From 10 Core Practices for Better Writing: Revising Your Writing by Melissa Donovan…

on Writing Forward:

“The best writing is rewriting.”
E.B. White

We use the terms first draft or rough draft when we are initially writing a piece because almost every single project is going to go through multiple drafts. But how is the drafting process tackled? And what are the benefits of multiple revisions?

Some writers love the revision process; others think it’s a drag. Regardless of how you feel about revising your work, one thing is certain: if you want to produce better writing (and become a better writer), then revisions are absolutely essential.

To revise means “to change” or “to alter.” In the world of writing, to revise means “to alter something already written or printed, in order to make corrections, improve, or update: to revise a manuscript.” (dictionary.com)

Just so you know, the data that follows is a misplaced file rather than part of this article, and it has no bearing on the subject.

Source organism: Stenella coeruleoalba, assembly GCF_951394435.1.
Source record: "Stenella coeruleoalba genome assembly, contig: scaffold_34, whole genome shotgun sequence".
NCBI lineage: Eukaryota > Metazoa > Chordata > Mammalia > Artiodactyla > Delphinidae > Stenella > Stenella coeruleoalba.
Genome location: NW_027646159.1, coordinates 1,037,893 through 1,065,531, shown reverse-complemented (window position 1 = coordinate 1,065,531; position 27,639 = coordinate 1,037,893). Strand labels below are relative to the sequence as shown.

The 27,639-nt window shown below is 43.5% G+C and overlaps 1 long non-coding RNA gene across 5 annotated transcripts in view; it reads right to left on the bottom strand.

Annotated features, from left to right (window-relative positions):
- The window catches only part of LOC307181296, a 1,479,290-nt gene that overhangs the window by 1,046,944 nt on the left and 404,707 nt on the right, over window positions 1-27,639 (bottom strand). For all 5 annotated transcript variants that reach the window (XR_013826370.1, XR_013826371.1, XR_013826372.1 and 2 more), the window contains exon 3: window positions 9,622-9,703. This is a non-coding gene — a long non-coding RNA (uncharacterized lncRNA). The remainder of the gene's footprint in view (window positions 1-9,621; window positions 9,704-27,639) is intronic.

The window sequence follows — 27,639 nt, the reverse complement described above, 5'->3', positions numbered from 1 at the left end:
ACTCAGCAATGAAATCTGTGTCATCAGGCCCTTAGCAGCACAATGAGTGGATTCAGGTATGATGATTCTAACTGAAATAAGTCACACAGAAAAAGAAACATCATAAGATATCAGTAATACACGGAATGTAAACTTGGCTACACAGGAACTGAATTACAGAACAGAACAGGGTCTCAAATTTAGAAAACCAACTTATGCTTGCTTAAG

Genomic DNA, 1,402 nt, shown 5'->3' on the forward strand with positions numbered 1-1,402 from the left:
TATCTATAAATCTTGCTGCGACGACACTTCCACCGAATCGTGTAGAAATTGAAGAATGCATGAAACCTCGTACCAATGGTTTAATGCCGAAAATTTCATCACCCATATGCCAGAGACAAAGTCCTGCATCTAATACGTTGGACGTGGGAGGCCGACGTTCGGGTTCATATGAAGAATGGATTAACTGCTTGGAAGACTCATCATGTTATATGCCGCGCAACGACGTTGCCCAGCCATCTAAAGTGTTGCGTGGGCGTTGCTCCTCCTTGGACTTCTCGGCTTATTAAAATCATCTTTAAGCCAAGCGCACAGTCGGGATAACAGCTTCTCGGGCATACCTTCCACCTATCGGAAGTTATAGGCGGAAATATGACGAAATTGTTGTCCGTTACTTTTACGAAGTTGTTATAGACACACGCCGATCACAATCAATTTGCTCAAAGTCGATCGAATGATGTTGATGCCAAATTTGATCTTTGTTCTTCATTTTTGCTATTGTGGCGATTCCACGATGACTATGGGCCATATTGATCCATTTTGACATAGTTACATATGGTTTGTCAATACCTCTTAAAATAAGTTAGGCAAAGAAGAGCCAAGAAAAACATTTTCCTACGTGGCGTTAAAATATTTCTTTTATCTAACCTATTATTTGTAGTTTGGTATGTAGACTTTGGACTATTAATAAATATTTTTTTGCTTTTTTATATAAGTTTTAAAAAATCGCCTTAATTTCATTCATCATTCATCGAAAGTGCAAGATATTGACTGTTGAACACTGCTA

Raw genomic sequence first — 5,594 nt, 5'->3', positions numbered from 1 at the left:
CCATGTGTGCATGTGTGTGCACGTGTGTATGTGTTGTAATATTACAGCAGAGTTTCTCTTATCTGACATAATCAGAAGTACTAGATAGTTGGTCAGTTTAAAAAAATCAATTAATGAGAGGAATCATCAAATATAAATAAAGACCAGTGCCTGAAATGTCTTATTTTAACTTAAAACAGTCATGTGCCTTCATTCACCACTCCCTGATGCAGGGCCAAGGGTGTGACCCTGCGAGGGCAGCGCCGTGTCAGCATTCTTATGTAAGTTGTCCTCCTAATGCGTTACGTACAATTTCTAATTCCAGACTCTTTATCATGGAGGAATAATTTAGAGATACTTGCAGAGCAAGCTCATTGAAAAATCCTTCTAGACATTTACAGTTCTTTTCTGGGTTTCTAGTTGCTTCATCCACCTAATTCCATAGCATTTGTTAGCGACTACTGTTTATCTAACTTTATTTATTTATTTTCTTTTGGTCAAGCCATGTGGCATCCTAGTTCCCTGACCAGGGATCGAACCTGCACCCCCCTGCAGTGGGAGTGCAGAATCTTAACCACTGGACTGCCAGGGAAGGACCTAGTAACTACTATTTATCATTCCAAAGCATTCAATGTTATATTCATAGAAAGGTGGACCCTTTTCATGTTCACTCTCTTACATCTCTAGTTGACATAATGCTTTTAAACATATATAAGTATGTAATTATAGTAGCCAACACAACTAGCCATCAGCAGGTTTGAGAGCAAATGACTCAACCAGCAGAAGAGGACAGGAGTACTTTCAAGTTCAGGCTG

Revision involves making substantial changes to improve the writing. In fiction, this could mean changing characters’ names, realigning the plot, or resequencing the scenes. In other forms of writing, revision might entail major structural changes (moving chapters around) or a content overhaul (adding, removing, or changing information). Sometimes, revision involves rewriting a project entirely.

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